Staddon was forthright in his answer: "We looked at that for a very short period of time and realized that if anyone's going to be able to do this, it probably should be us. We get a lot of people saying that we can take this on and we can get music clearances for a lot cheaper than you can, but at the end of the day it's a Fox program. If someone's unhappy with it, it's Fox that's going to get the letters. I want to be held accountable for my work, not for someone else's work."

WILSON'S ROLE
Many fans are unclear about Wilson's role in the DVD. One user even suggested on the Home Theater Forum that Wilson's quote that expressed shock at the cutting of the Foreigner song "Hot Blooded" from the DVD was his "genuine" response and that his final comment about Fox ultimately doing what it had to do was a sign that he "went back to PR mode." First of all, quotes in an article don't necessarily come in chronological order any more necessarily than movie scenes appear in the order they were filmed. Although Wilson's final comment in the article came toward the end of the interview, our talk began by discussing the music changes.

"That's tough. It's hard to take," he said at the outset about the music changes. "Music costs so much today that just to use like five bars of something was like 30 to 40 grand to license it now. The only way Fox was going to do this is if they could make it work financially. I looked at a couple of shows and thought it was all right with the sound-alikes. I hope it works."

At one point, Staddon said, "Studio suits get a bad rep in some ways for thinking they can just go in and get some score track and put it in there and no one will notice. We're not that egotistical to think we can create the show without involvement of the creative people or adapt the show without the people who created it in the first place."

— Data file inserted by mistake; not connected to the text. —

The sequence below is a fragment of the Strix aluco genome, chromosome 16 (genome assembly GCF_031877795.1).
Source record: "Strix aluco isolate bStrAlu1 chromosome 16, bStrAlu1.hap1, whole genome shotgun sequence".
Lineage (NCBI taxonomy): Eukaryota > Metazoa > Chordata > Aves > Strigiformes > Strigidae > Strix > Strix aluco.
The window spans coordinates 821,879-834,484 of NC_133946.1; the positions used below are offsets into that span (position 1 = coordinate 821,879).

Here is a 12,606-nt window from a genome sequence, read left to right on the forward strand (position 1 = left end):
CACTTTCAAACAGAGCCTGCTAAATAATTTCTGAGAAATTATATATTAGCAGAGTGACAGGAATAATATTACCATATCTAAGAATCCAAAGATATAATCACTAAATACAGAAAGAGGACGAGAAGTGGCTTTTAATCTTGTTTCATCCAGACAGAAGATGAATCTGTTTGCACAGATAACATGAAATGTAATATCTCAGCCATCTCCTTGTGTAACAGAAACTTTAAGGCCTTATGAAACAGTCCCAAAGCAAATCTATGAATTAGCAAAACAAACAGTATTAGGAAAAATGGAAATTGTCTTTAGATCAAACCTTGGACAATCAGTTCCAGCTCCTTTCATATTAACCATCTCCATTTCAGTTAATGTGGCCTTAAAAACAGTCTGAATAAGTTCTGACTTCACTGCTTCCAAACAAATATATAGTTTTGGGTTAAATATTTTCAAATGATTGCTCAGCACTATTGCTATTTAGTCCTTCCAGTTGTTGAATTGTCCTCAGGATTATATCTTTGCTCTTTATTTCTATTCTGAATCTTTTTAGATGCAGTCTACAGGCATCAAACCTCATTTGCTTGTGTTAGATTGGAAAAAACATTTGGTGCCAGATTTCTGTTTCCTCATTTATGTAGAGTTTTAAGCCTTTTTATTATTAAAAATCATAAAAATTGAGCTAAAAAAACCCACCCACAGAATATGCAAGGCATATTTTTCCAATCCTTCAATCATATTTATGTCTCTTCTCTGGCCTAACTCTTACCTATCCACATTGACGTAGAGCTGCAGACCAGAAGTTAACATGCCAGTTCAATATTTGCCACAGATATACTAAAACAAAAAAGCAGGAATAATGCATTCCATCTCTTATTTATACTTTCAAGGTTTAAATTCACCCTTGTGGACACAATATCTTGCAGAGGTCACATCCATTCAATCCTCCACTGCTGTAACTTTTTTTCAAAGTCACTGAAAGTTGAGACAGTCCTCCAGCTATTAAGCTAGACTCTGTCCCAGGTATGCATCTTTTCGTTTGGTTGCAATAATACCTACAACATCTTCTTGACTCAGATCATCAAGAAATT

And Wilson said, sounding very much like Mr. Carlson on WKRP, "I'm just a pawn in a much bigger game. That's what my father used to say."

The truth is somewhere in between. Wilson might not have signed off on every single change in each episode, but he was aware of what Fox was up against. That doesn't mean he wasn't shocked at a cut in one of his favorite scenes. Here's what he said after his "oh, my" quote about "Hot Blooded": "I supported this. I certainly agreed to it. ... I always wanted WKRP--when all the other shows started coming out [on DVD], When I inquired about it, they said, 'Well, you screwed up. You used all that expensive music,' So they'll never bring that back."

Wilson expressed genuine remorse to fans for the music cuts. Those feelings are tempered by simply wanting his "baby" available in the format. He considers WKRP to be his greatest achievement and has tremendous affection for that time and the people he worked with.

WKRP ON VIDEOTAPE
It was a big surprise to find out that WKRP almost never aired because of the same music issues that plague it today. Wilson explained that the loophole in the music-licensing agreement that allowed for much-reduced fees for shows shot on lower-quality videotape was intended to be used by musical variety shows, which tended not to be filmed and used a lot of songs. "Talk about the tail wagging the dog," Wilson said about determining the way the show was shot based on music costs. Ironically, the DVD has the worst of both worlds--no music because of the high costs now and lower-quality video because of music costs back then.

MUSIC SELECTIONS
One nifty tidbit from Wilson was that he didn't even pick all of the songs in the show.

"In the beginning I did, and I picked a lot of them," he said. "But as we got going, Tim Reid and Howard Hesseman wanted to pick the music for their particular scenes. Both of them were connoisseurs of good music, so they started doing it."

FUTURE OF WKRP
I asked Staddon if this first-season set was a test release to gauge interest in the show.

"Very much so," he said. "We're actually looking at future volumes now and seeing what we'd have to do. Once we get the sales for the first season under our belt, we can go back and adapt that plan accordingly."